The overall narrative surrounding the 2022 NFL Draft class is well established. It’s not a starry class, but it’s a deep class.
And nowhere is that draft deeper than at the edge of the rusher.
NFL teams put a premium on players who can get after the quarterback, but this year they might not have to spend a premium pick to land such a prospect that can make an immediate difference at the top. level.
Like quarterbacks, top pass throwers are pushed up the board, but some teams may be content to wait until day two of this year’s draft to bolster their top seven, knowing there will always be a host of cutting-edge talented players available.
By its very nature, the draft is a subjective exercise, but a look at the pressure numbers for the top rushers in this class gives an idea of how they should be stacked as opening night in Las Vegas winds down. getting closer and closer.
The sure thing
He may not be the Jacksonville Jaguars’ first overall pick, but Michigan Aidan Hutchinson has the most compelling case as the most complete and “pro-ready” edge rusher in the draft.
Hutchinson has the flexibility to lean on the edge, but can also win with his shoving and has the quickness to successfully attack the inside shoulder of opposing offensive tackles.
Boasting a well-refined repertoire of pass-rush moves, including cross-hash, two-handed sweep, tear, club and swim, Hutchinson’s 2021 pressure rate of 30.8% n was surpassed only by UAB sleeper Alex Wright (31.3%). Similarly, Wright (18.7%) was the only player to top Hutchinson’s run disruption rate of 17.9%.
Yet while Wright recorded 11.5 sacks in three seasons at a five-man school, Hutchinson had 14 in the 2021 campaign alone as he helped Michigan get closer to the top of the mountain – the Wolverines losing in the college football playoff semifinals.
He has also shown considerable prowess against the run, registering double-digit tackles for defeat in 2019 (10) and 2021 (16.5).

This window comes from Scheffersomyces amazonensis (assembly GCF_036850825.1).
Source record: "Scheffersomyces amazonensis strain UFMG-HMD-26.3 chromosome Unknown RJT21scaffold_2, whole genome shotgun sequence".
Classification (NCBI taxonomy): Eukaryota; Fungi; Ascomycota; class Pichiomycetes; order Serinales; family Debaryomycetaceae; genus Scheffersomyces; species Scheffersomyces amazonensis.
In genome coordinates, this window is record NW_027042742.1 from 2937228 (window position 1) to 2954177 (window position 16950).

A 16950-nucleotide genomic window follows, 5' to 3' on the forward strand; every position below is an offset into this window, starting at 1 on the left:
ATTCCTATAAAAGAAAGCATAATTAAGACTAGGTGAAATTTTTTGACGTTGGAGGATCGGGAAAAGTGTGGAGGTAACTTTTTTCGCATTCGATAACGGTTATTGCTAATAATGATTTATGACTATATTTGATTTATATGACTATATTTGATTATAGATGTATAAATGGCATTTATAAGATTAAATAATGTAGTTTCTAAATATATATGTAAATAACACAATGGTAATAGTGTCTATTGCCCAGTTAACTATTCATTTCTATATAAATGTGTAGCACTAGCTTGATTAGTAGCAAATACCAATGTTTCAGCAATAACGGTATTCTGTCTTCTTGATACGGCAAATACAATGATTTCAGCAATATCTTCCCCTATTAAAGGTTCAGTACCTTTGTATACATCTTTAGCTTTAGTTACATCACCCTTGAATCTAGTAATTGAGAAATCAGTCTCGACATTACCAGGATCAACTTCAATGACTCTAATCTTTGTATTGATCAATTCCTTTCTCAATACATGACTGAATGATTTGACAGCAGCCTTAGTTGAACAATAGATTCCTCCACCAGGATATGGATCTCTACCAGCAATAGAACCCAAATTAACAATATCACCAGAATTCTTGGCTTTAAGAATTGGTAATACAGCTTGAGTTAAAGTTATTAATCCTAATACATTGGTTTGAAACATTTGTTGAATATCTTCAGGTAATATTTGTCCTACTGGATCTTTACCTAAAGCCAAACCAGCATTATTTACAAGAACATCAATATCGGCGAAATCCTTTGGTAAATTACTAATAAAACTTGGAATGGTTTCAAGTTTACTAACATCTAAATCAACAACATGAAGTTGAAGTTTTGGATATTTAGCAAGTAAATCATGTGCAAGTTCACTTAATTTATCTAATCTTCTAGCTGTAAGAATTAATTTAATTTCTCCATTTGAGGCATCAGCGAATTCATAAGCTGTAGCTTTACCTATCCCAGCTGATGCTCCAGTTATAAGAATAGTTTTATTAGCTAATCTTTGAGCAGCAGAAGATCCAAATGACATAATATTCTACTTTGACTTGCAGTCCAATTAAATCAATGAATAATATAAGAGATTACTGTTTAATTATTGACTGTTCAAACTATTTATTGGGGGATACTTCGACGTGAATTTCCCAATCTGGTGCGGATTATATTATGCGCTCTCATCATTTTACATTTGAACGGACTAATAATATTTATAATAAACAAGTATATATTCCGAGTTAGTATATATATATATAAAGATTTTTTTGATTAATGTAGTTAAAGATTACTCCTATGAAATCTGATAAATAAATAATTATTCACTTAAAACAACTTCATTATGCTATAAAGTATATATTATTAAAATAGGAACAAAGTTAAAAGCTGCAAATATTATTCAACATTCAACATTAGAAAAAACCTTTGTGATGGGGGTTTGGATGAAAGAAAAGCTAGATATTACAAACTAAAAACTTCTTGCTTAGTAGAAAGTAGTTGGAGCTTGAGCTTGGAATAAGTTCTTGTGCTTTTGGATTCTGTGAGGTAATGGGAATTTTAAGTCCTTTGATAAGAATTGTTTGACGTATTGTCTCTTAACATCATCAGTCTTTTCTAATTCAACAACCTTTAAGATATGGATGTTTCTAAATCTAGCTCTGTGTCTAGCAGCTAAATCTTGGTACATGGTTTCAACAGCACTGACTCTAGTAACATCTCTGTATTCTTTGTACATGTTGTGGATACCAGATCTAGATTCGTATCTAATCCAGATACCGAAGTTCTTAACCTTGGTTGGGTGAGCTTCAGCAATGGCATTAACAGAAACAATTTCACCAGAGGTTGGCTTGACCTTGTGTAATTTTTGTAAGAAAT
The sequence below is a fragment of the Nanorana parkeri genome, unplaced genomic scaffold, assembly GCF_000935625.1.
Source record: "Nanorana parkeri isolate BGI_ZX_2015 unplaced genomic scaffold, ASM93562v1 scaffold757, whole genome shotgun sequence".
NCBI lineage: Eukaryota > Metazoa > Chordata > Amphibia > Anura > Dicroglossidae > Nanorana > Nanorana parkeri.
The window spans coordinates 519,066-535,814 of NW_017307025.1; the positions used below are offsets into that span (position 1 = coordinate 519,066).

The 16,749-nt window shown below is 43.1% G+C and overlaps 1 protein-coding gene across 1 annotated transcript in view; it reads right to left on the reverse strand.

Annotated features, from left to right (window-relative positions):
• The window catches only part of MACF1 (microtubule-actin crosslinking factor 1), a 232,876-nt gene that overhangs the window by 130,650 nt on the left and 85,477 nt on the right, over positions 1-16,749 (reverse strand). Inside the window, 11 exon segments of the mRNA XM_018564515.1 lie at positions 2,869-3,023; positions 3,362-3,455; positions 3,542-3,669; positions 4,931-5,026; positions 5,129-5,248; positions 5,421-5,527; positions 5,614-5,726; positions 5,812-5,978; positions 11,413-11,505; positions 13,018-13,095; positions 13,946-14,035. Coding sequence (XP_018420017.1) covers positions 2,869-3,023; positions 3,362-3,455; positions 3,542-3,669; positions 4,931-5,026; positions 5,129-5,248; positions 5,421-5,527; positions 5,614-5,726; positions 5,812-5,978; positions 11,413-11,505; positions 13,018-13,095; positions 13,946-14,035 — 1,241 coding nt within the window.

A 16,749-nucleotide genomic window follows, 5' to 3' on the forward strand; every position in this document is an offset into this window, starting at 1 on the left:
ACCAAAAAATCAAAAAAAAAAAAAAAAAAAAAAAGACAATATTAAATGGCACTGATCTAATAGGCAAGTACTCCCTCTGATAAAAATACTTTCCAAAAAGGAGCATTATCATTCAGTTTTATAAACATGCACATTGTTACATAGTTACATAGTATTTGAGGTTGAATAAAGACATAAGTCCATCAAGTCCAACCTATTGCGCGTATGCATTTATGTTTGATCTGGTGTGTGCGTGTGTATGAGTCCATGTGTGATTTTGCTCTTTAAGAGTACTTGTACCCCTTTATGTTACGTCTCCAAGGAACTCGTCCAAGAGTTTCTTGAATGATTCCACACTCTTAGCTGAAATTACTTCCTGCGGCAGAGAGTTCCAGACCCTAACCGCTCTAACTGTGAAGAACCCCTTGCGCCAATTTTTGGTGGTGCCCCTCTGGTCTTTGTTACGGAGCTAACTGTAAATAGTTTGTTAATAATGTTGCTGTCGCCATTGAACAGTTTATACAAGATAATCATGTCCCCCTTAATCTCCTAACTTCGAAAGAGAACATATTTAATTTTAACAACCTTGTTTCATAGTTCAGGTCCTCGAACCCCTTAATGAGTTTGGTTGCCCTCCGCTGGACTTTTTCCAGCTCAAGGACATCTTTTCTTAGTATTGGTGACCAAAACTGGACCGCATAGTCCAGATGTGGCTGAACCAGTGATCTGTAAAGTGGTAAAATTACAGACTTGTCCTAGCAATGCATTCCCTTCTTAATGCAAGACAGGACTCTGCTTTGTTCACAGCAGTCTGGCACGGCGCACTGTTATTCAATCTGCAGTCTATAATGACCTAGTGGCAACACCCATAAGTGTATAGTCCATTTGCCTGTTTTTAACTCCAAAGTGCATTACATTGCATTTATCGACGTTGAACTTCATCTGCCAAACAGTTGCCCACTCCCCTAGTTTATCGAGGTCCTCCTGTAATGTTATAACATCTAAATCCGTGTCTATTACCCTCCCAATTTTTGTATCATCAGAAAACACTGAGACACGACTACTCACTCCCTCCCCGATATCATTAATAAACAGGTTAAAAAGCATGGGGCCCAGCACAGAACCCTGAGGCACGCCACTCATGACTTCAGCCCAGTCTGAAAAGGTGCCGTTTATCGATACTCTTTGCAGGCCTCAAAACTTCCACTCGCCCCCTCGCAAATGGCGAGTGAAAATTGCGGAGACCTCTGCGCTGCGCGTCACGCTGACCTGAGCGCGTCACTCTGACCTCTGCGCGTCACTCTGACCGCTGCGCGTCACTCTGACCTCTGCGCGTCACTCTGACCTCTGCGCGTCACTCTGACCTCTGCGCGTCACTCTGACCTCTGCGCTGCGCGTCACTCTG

Beating one man in 72 of his 85 pressures in 2021, Hutchinson has an array of tools to beat pass protection and will enter the league as a day one contributor.
If the Jags choose to go in a different direction, the team that recruited him could send Jacksonville thank-you cards for years to come.
At the start of last season, it would have been hard to find much debate surrounding the Oregon star Kayvon Thibodeauxa prospect almost universally considered a future top-five pick.
Now we wonder if he will even go into the top 10.
Any potential fall on the board will not be due to his ability to generate pressure, which he did on 24.5% of his pass-rush snaps in 2021, beating a pass protector on 44 of his 49 pressures .
Instead, the doubts around Thibodeaux appear to be tied to a perceived lack of effort and worries about his love of the game, a reflection of the archaic way the league often views prospects who have the temerity to have outside interests away from the field.
Such worries about his other interests certainly shouldn’t overshadow Thibodeaux’s consistently outstanding performance, which saw him create pressure with his excellent first step and ability to translate speed into power.
Indeed, Thibodeaux can generate an exceptional rush but can also lean over the edge and has the quickness to win to create a disruption down the middle, his formidable physical traits complemented by a well-stocked repertoire of pass-rush moves.
With 35.5 tackles for loss and 19 sacks in three seasons, Thibodeaux has the production, athleticism and board of a surefire top-five prospect. More disconcerting than talking about his draft drop is the hype surrounding the player who could well become number one overall.
georgia Travon Walker has the God-given athletic gifts teams salivate over, executing the 40 at the Combine in 4.51 seconds at 272 pounds, but he lacks the production to back it up, with his swathe of a hugely successful college career with the departure of the Bulldogs more questions than answers.
Deployed primarily as a run defenseman and often asked on transmissions to go for cover or open up running lanes for blitz linebackers, Walker had just 9.5 sacks in college.
The fact that six of them arrived in 2021 could be seen as a sign of progress. However, with Walker posting a pressure rate of just 12% and beating his man on just 16 of his 31 pressures, he clearly still has a long way to go as a passing thrower.